By chapter 545, p. 965, of the Laws of 1890, the office of commissioner of street improvements for the Twenty-Third and TwentyFourth wards was created. It was provided that he should have the exclusive power to locate and lay out, construct, and maintain all streets, roads, avenues, and public squares and places within the Twenty-Third and Twenty-Fourth wards of the city of New York, the exclusive right to construct and maintain all bridges, tunnels, sewers, streets, roads, avenues, public squares, and places located and laid out therein, and except only as thereinafter provided should have the exclusive power to establish the width and grades of all such streets, roads, avenues, and public squares and places, so laid out, and should exclusively possess, exercise, and be invested with all ihe powers, rights, duties, and authority in relation to said streets which, prior to the passage of the act, were conferred upor, possessed, and exercised by the department of public parks, except that the several surveys, maps, plans, and profiles of streets, roads, avenues, public squares, and places within the said territory which have been made, laid out, and filed by the department of parks by any law authorizing the same, should not be altered, amended, or modified by the commissioner, except by and with the concurrence of a majority of the board of street opening and improvements. The said commissioner was required within a time specified to complete the surveys, maps, plans, and profiles of all the streets, roads, avenues, public squares, and places located and laid out, or hereafter to be located and laid out, in said territory, showing the location, width, grades, and classes of said streets, roads, avenues, public squares, and places, and submit the same to the board of street opening and improvements for its concurrence and approval, and provide for the filing of the maps and profiles, and the said maps, plans, and profiles when so filed should not be subject to any future change or modification, but should be final and conclusive as to the location, width, grade, and class of the streets, roads, avenues, public squares, and places exhibited on such maps.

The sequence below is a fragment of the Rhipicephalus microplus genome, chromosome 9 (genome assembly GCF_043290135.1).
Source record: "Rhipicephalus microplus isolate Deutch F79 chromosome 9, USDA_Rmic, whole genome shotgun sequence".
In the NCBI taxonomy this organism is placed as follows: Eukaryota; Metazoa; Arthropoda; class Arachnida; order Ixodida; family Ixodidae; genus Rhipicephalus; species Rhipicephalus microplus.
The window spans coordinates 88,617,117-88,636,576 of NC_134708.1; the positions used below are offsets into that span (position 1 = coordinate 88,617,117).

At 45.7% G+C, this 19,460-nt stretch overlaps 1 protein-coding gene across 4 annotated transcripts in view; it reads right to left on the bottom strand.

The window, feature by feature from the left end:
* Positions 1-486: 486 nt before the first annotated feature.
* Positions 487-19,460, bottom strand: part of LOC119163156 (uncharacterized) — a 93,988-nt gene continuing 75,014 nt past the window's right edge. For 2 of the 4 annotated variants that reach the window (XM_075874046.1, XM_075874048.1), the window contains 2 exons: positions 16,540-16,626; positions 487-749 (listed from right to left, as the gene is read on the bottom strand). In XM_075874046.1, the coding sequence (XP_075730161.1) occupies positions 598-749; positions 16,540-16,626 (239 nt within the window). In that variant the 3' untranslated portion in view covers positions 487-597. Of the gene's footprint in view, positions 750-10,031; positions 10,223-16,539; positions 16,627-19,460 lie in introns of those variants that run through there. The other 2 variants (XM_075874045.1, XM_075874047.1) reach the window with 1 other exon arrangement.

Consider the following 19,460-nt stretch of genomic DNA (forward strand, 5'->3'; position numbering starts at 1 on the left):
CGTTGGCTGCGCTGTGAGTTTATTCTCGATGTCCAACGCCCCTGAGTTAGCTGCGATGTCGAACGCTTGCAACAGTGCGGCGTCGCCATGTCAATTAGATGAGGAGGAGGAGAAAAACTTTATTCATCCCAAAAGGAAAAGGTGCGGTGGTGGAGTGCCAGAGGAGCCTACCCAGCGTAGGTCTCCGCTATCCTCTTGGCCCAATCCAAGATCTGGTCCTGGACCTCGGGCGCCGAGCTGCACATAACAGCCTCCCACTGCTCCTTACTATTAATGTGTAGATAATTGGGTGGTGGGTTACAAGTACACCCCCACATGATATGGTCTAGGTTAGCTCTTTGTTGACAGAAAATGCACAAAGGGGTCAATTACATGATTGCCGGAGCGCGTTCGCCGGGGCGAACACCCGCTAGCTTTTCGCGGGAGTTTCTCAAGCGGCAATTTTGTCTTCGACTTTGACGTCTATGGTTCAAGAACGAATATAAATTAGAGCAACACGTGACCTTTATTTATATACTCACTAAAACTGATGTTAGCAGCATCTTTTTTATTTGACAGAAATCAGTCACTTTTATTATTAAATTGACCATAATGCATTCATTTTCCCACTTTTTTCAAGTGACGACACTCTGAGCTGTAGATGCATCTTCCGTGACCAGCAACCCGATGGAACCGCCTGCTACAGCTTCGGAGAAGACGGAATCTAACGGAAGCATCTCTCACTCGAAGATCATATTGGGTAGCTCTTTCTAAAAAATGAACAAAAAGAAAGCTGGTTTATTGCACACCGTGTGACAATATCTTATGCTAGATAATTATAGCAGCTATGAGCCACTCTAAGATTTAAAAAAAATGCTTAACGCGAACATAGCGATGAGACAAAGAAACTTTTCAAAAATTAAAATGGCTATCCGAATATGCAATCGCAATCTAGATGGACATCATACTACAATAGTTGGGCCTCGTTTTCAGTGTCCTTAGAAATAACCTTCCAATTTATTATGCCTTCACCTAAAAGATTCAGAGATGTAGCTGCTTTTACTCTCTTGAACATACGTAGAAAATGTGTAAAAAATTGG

This act, which created this new officer, conferred upon him extensive powers in the establishment of a definitive street system in the vast territory within the Twenty-Third and Twenty-Fourth wards which was in process of development from a country to a city community. It provided for a time limit for the establishment of this street system and, when concurred in by the board of street opening and improvements, made the maps, plans, and profiles adopted final and conclusive. This law had been for some years upon the statute books when chapter 537, p. 1156, of the Laws of 1893 and its amendatory